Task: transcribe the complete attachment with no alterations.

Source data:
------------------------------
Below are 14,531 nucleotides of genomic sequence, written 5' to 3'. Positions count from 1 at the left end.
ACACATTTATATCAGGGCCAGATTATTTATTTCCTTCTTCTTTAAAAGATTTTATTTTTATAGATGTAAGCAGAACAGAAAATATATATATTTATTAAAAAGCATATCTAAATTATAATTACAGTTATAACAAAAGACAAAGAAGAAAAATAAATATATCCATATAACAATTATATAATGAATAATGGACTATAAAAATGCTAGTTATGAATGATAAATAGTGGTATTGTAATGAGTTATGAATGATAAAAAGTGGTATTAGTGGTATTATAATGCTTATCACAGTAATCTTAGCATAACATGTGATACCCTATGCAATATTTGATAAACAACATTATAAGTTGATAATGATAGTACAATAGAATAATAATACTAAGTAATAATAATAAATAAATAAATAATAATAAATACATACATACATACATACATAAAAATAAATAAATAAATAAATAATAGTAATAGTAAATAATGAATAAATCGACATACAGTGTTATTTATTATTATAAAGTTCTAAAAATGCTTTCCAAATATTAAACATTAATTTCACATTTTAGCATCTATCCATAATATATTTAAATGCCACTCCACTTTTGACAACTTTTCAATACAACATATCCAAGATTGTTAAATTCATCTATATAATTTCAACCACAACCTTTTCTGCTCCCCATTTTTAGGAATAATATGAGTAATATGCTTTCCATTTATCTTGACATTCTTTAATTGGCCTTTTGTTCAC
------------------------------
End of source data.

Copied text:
Below are 14,531 nucleotides of genomic sequence, written 5' to 3'. Positions count from 1 at the left end.
ACACATTTATATCAGGGCCAGATTATTTATTTCCTTCTTCTTTAAAAGATTTTATTTTTATAGATGTAAGCAGAACAGAAAATATATATATTTATTAAAAAGCATATCTAAATTATAATTACAGTTATAACAAAAGACAAAGAAGAAAAATAAATATATCCATATAACAATTATATAATGAATAATGGACTATAAAAATGCTAGTTATGAATGATAAATAGTGGTATTGTAATGAGTTATGAATGATAAAAAGTGGTATTAGTGGTATTATAATGCTTATCACAGTAATCTTAGCATAACATGTGATACCCTATGCAATATTTGATAAACAACATTATAAGTTGATAATGATAGTACAATAGAATAATAATACTAAGTAATAATAATAAATAAATAAATAATAATAAATACATACATACATACATACATAAAAATAAATAAATAAATAAATAATAGTAATAGTAAATAATGAATAAATCGACATACAGTGTTATTTATTATTATAAAGTTCTAAAAATGCTTTCCAAATATTAAACATTAATTTCACATTTTAGCATCTATCCATAATATATTTAAATGCCACTCCACTTTTGACAACTTTTCAATACAACATATCCAAGATTGTTAAATTCATCTATATAATTTCAACCACAACCTTTTCTGCTCCCCATTTTTAGGAATAATATGAGTAATATGCTTTCCATTTATCTTGACATTCTTTAATTGGCCTTTTGTTCAC